! = recommended
* = all-ages
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This was my 4th time seeing Omaha's Tilly and the Wall and only my 2nd time seeing a show at Silverlake's elusive Echoplex, and upon first listen I wasn't sure that the two were meant to be together. I'll say with confidence that the sound issues were the fault of the venue and not at all of the band themselves, who yelled variations of "f*** shit up" and played their little hearts out for the kids.
The place was full, but not so crowded that you had to jostle the person next to you at the risk of getting a black eye -- but there were probably not many black eyes to be had anyway... these are indie pop kids we're talking about, after all. I unfortunately got to the venue too late to catch openers Castledoor, who are making their way rapidly around the East LA indie scene -- but they'll be up in Seattle next week and are definitely worth catching.
The five requisite members of Tilly and the Wall were joined by an additional guitarist and a drummer, the latter of whom played on more songs this time than I remembered in previous sets. They stuck to mostly new material off of this year's O, which had much more of a rock vibe and relied less on multi-layered vocal harmonies than the songs from Bottoms of Barrels and Wild Like Children. The full-on 80s dance number "Beat Control" got some very surprised looks from the people I was with, but in the end turned out to be more than a pleasant surprise.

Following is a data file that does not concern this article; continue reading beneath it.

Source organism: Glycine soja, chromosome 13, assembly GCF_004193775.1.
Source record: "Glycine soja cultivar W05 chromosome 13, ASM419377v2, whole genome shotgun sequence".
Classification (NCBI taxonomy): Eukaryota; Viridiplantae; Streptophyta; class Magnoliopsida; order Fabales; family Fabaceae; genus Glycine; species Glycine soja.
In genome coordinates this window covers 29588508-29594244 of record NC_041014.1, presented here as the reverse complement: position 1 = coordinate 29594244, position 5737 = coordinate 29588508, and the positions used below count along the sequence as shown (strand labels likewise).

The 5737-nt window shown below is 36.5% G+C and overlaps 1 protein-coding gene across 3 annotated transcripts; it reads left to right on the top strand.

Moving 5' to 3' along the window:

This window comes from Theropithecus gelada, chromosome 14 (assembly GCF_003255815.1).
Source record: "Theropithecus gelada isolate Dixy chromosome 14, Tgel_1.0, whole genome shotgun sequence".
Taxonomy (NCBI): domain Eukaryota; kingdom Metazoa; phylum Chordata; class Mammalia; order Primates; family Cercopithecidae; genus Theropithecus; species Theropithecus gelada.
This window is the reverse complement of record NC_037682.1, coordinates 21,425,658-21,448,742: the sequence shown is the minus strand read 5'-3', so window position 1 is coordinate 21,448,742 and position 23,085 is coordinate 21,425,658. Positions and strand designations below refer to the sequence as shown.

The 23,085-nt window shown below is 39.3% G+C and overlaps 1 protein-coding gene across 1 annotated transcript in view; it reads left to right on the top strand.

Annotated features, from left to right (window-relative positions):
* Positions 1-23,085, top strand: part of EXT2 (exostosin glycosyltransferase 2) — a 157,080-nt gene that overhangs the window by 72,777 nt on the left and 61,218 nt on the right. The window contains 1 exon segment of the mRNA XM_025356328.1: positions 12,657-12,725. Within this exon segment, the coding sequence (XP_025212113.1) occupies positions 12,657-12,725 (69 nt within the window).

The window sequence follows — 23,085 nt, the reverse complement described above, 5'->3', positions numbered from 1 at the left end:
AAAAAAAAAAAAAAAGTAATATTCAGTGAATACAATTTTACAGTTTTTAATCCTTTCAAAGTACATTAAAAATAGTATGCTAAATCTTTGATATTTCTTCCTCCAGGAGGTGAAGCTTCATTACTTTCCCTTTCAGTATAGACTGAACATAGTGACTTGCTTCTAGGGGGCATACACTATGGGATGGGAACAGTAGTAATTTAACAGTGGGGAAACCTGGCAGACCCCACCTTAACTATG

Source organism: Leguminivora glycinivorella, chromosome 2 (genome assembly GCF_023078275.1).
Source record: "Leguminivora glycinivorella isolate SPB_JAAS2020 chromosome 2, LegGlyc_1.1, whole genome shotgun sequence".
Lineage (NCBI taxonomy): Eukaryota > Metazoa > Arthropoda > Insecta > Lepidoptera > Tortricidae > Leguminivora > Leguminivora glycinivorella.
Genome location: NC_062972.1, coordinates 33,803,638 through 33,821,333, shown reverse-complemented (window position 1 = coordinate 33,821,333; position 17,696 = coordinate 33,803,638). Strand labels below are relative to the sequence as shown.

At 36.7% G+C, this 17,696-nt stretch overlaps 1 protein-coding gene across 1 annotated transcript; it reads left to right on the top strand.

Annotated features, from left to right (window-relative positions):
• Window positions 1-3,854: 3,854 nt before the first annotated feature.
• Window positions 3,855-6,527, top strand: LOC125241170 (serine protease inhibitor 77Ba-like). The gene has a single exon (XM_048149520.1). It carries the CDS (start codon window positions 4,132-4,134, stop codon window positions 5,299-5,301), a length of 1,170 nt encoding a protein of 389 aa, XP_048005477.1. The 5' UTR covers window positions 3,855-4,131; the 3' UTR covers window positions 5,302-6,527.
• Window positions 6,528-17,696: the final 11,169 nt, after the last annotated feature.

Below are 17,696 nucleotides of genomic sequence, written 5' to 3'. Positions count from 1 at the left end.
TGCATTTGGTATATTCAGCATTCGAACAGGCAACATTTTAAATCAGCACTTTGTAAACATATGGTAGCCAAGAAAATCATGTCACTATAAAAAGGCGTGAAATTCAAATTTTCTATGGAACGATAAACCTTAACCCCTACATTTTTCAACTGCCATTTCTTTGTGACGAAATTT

It seemed that the band is relying more on the drums than the tap dancing skills courtesy of Jamie Pressnall, the inclusion of which gives the music a lot of its charm. Some of the songs had both tap dancing and drums, but the tapping was obviously hard to hear over the beat.
The 3-song encore ("Freest Man," "Fell Down The Stairs," "Nights of the Living Dead") was hands down the best part, replete with tunes that were made for the end-of-show singalong. I couldn't think of a more perfect closer than "Nights of the Living Dead," which bassist/vocalist Neelie Jenkins said was "for your city, and for our city too." The song recalls crazy teenage debauchery, sexual discovery, and dislike for authority -- almost as if to say "don't trust anyone over 30."
All of the band members are so ridiculously genuine on stage and have such an awesome appreciation for their fans that it's hard to ever utter a negative word about them - and if they keep it up, no one will ever have to.